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Dartmouth SPCA vet hospital going strong one year after opening

The clinic puts profits back into rescuing and rehabilitating animals
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(stock photo)

It’s National Pet Day, and at a time when more people than ever are bringing home a furry friend, one veterinary clinic in Dartmouth is putting its profits back into rescuing and rehabilitating animals.

The SPCA Veterinary Hospital offers services, including spaying and neutering, annual checkups, immunizations, flea and tick treatments, and dental work.

The not-for-profit hospital sees its earnings go towards making veterinary care accessible to pet owners in the community.

Dr. Kyla Wuhr has worked at the vet clinic since it opened its doors nearly one year into the pandemic.

After spending 16 years working in a private practice, Wuhr decided it was time for a change. That’s when she joined the team at the Nova Scotia SPCA.

In an interview with CityNews Halifax, Wuhr reflected on the hospital’s first year, noting it was the perfect time to bring this kind of service to the Halifax Regional Municipality.

Wuhr says the vet hospital has become an alternative throughout COVID-19 to low-to-moderate income pet owners who may have suffered from a loss of income over the past two years.

Wuhr noted shelter medicine has evolved over the last decade, shifting from a population problem with healthy puppies and kittens to now seeing pet owners being forced to surrender elderly pets because they can’t afford care with the rising cost of living.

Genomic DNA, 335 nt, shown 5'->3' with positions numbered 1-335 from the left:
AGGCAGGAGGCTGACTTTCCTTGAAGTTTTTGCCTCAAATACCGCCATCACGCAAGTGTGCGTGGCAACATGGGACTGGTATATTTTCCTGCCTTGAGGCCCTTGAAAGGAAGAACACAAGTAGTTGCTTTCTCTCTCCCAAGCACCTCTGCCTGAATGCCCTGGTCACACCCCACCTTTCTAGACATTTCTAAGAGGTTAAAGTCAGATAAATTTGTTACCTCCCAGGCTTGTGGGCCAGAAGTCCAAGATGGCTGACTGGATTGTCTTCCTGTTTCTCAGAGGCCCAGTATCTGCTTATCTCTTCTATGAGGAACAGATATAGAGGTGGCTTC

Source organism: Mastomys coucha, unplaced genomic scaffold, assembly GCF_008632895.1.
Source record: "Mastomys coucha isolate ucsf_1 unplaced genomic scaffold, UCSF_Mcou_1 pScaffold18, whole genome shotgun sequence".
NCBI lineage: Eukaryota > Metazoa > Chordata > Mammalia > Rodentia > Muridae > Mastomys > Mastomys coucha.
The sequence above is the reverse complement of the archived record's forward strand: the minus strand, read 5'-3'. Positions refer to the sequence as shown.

“With this hospital, we're able to help with the veterinary care that people's animals need in hopes that these animals can stay with their owners,” she said. “So that's made a big difference.”

A Nov. 2020 survey from Narrative Research found that 18 per cent of Canadian pet owners welcomed a new pet to their family in the wake of the COVID-19 pandemic.

Abacus Data also compiled a survey in June 2021 looking at pet ownership in Canada. They found that roughly “900,000 Canadian adults got a pet since the start of the pandemic who didn’t have one before it—three per cent of the population.”

The spike in the number of pets across the country has resulted in vet clinics becoming overwhelmed by demand, with Wuhr noting “the number of people who are getting pets now is getting to the point where there’s way more people with pets than there are veterinarians.”

Wuhr noted that the hospital continues accepting new patients and pet owners are welcome to switch over from their private practice at any time.

“Choosing us as your primary [clinic], that means other pets can get the help that they need,” Wuhr said.

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